« Reply #12 on: May 18, 2017, 11:46:10 AM »
Just got the email too. Yay, another best something list that doesn't have a single thing on it I'd ever read.  ;D

Interesting though. Most interesting is that there is not a single romance title on the top 20 most read list. And only two I can see on the sold one. I guess there is so much more of that genre out there that it spreads out more, rather then concentrate on a few titles.

I'll check it out in coming weeks to see whats moving in. Just out of curiosity. I expect the Handmaid's tale to stay up there for some time with the series being on TV right now.

I think most read is a really interesting concept for a list. I really like where they show when a book was unputdownable, as in being read fast. And when book was more listened to than read on kindle. Those are some interesting tidbits.

Honestly, for me I wish I could get a top 100 with the same layout. There would be more interesting titles for me to find that way.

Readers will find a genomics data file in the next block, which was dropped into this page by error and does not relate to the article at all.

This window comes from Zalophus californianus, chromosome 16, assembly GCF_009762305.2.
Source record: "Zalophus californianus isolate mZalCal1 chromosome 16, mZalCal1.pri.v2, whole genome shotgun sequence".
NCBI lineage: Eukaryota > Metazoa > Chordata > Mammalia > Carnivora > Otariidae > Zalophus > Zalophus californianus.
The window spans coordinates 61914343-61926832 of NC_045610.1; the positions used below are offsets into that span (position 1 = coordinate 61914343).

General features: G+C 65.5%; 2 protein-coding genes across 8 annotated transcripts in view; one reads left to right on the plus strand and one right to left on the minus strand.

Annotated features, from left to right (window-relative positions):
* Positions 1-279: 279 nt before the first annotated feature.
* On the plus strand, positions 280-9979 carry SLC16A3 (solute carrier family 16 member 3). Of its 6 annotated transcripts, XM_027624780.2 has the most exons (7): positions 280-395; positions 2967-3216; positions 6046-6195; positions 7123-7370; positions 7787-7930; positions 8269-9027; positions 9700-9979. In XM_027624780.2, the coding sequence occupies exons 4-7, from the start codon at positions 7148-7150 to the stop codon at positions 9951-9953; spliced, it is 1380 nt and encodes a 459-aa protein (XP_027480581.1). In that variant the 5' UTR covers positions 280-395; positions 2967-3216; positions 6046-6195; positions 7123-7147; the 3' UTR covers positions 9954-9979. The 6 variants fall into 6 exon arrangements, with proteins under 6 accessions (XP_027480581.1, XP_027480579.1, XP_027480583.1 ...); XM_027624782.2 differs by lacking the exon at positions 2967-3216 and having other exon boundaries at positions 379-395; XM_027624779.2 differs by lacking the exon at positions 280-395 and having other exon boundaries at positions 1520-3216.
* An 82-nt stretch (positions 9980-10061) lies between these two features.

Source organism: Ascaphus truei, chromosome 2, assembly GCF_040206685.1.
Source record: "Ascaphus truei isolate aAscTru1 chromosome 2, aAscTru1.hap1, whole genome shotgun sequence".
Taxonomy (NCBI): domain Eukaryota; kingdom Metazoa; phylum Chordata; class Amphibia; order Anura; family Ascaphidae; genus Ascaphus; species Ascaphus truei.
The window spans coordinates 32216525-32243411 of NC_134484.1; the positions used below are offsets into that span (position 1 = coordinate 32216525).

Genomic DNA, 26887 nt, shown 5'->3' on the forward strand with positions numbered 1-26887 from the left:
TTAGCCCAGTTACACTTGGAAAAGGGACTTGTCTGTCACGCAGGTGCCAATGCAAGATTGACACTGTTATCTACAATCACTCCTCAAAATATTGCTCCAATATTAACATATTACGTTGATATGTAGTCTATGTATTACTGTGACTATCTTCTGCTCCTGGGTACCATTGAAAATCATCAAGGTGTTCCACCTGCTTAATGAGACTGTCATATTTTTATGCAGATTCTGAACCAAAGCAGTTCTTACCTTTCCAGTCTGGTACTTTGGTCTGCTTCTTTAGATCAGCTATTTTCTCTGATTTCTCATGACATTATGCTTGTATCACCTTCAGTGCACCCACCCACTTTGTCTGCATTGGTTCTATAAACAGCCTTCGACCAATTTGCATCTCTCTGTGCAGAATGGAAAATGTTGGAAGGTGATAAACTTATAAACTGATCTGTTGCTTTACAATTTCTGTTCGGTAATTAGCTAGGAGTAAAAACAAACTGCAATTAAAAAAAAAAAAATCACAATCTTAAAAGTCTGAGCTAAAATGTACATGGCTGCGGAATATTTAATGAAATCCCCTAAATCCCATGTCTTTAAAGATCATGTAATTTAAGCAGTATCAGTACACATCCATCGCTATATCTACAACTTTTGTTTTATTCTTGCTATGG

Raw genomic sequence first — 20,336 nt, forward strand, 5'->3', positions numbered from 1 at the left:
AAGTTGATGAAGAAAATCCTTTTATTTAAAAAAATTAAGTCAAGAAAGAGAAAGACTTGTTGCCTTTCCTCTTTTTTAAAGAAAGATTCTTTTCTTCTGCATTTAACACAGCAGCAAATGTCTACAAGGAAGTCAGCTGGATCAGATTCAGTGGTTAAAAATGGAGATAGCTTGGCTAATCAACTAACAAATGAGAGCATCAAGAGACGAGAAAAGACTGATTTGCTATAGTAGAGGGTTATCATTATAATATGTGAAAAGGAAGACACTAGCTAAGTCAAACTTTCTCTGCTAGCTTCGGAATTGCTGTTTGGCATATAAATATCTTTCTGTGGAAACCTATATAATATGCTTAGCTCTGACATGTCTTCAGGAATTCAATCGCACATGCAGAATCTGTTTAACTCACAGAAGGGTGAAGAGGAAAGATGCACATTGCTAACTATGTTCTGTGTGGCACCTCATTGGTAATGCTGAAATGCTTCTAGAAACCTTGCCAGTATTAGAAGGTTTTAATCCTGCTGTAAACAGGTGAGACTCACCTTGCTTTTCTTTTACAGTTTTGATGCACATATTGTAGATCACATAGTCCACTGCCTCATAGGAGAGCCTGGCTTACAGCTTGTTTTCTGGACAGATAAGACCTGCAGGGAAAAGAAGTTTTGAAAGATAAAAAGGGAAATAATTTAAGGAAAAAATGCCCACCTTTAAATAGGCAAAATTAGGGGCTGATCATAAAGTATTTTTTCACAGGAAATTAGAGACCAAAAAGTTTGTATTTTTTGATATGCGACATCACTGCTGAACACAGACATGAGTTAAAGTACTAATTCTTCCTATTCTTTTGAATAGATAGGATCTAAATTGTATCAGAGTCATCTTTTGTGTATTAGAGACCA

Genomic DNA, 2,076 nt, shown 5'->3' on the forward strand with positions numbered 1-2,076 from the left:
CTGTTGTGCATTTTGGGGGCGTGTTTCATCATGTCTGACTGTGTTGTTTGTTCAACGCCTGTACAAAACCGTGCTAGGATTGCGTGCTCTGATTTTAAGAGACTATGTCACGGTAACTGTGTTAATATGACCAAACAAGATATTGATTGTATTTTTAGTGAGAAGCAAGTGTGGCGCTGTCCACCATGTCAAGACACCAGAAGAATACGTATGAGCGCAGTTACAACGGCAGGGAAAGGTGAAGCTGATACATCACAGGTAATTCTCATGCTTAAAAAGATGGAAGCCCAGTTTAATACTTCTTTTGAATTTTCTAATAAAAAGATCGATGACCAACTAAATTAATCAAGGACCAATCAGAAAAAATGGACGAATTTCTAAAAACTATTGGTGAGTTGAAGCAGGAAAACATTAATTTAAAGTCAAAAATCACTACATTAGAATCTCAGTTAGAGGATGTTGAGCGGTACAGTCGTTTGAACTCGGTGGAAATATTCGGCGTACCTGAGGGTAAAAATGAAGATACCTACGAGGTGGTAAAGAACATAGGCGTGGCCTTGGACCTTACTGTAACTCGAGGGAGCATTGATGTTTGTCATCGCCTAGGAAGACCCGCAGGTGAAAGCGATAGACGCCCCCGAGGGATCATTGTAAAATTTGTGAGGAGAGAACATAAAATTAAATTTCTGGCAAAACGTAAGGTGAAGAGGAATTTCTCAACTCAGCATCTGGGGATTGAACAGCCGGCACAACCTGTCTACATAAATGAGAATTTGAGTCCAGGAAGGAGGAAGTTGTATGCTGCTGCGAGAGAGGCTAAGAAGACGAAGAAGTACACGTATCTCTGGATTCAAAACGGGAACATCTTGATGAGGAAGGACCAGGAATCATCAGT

« Last Edit: May 18, 2017, 11:52:24 AM by Atunah »

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Re: Amazon Charts
« Reply #13 on: May 18, 2017, 01:00:38 PM »
Honestly, for me I wish I could get a top 100 with the same layout. There would be more interesting titles for me to find that way.

I would like to see that too for the major genre categories.  That would be an incredibly useful list.

I wonder if the reason romance isn't as well-represented on there is because it has less print and audio sales?  I was looking at my numbers of print vs. ebook the other day and only my sweet romance has print sales whereas my fantasy titles are about 10% print sales.
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Re: Amazon Charts
« Reply #14 on: May 18, 2017, 01:02:54 PM »
No box sets?

Just kidding.
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Re: Amazon Charts
« Reply #15 on: May 18, 2017, 01:04:37 PM »